• 4. The starting material, ways of preparation and processing conditions have a significant impact on the hydrolytic stability of the polymer used in the gum base, which will affect the compostability and enable the removal of undesired chewing gum from, for example, clothes, furniture, streets, and floors. Degradation enhancing compounds can be compounds increasing the hydrofilicity (for instance anhydrides or carboxylic acid compounds) or compounds catalyzing the rate of hydrolysis (for instance amino or amido compounds).

The polyfunctional compounds according to present invention typically contain three or more hydroxyl groups, such as trimethylolethane, trimethylolpropane, butanetriol, phloroglucinol, erythritol, pentaerythritol, or dipentaerythritol. Naturally occurring polyfunctional compounds of sugars of mono-, di-, or trisaccharides of hexoses or pentoses, or maltitol, sorbitol, mannitol, xylitol, inositol, or such, can optionally be used. The polyfunctional compound can be used alone or in any combination with other homo- or polyfunctional compounds. It should, however, be understood that current invention should not be limited to the few polyfunctional compounds mentioned as examples herein, but should be considered in a broader sense within the spirit and scope of present invention. For a person skilled in the art it will be apparent that, for instance, the polyfunctional compound does not have to be a hydroxyl containing compound, but can also consist of other initiating species, such as, for example, amino groups.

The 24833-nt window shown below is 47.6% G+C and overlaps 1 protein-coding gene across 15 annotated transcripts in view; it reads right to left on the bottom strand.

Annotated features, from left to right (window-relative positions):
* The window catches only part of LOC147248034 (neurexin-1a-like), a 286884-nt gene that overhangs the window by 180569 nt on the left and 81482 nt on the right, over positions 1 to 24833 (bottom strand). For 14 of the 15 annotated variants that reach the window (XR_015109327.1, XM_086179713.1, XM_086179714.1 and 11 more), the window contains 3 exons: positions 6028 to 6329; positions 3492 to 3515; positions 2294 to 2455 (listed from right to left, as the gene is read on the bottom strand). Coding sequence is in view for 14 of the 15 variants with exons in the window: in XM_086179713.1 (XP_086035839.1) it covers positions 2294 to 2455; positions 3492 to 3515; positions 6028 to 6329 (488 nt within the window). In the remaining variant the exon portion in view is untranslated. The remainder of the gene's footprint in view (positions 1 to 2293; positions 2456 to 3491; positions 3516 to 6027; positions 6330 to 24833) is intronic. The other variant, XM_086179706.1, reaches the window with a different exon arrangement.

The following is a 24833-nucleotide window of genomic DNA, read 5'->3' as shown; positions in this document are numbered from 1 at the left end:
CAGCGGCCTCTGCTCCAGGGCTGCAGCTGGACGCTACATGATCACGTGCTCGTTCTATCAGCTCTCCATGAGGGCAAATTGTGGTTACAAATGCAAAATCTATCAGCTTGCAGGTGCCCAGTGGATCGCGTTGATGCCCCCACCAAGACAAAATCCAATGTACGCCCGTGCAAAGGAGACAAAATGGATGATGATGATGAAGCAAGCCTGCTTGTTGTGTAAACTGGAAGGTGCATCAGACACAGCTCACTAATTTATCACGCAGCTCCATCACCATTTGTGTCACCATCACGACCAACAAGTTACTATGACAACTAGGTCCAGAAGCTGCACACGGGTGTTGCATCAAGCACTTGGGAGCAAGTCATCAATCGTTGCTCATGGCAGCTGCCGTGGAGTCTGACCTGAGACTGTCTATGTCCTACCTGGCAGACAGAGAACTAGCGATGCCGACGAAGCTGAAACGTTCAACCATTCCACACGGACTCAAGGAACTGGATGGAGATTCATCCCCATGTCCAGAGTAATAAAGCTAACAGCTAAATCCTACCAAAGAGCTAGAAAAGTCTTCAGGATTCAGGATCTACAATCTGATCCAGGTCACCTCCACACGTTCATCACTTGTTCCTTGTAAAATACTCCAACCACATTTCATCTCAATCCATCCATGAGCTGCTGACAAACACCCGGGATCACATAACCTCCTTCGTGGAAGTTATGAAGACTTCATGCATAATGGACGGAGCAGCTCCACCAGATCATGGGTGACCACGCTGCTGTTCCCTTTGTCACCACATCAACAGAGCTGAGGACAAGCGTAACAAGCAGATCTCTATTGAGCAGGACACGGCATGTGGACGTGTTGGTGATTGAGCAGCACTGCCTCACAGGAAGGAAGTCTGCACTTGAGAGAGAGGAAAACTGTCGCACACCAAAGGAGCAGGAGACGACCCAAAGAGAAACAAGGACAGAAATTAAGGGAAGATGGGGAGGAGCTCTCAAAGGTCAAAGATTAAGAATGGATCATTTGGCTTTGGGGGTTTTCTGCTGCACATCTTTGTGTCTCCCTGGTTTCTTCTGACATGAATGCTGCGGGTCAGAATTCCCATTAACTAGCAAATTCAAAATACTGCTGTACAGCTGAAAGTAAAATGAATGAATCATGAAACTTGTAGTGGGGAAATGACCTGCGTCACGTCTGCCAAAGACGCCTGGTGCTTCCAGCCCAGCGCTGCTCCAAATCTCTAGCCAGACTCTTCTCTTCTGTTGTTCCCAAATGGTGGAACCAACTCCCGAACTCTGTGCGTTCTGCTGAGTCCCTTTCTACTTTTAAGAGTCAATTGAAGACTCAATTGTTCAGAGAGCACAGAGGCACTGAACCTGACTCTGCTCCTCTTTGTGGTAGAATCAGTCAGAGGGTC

In a preferred embodiment of the current invention a star-shaped copolymer or block copolymer of a lactide and one or more other cyclic esters, such as glycolide, trimethylene carbonate, lactones such as β-propiolactone, δ-valerolactone, ε-caprolactone, or lactones of larger size, or a mixture of two or more polymers, with at least one polymer containing lactide, is used in the gum base. Preferably a system containing at least 50 mol % lactide, more particularly at least 65 mol % lactide, is used.

The polymerization can be done by any conventional polymerization technique, such as, for example, polymerization in bulk or solution, generally in the presence of a suitable polymerization catalyst.

A chewing gum typically consists of a water-soluble bulk part, a water-insoluble gum base, and flavoring components. The water-soluble part of the chewing gum comprises of, for example plasticizers, sweeteners and combinations thereof. Plasticizers, such as glycerin, lecithin and combinations thereof, are conventionally added for improving the softness and chewability of the water-insoluble gum base. It was, however, surprisingly noticed that in the current invention usage of plasticizers are not necessary in order to obtain the chewability and mouthfeel required in chewing gums. Plasticizers may optionally be used in the gum base formulations described herein.